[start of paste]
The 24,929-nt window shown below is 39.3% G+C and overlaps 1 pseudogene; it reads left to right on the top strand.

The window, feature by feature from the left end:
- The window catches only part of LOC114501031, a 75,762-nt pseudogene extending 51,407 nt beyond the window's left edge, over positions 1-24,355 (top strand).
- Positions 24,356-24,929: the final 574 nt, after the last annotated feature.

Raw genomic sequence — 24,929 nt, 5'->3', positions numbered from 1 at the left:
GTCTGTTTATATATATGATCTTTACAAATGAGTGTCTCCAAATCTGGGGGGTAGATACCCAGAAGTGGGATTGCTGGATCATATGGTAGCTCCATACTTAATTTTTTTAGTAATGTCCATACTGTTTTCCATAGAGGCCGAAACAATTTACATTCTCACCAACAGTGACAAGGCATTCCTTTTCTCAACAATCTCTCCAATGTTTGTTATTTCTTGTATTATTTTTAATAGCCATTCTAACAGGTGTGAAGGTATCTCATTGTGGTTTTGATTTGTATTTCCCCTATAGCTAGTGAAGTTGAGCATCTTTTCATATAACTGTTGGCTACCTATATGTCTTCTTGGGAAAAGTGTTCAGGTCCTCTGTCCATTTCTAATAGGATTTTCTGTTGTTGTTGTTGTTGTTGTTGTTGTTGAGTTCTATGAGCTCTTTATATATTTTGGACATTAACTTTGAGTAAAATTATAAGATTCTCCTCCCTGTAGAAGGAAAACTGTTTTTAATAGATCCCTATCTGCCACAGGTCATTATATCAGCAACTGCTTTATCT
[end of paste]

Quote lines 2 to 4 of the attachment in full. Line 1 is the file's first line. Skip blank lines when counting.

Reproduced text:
The window, feature by feature from the left end:
- The window catches only part of LOC114501031, a 75,762-nt pseudogene extending 51,407 nt beyond the window's left edge, over positions 1-24,355 (top strand).
- Positions 24,356-24,929: the final 574 nt, after the last annotated feature.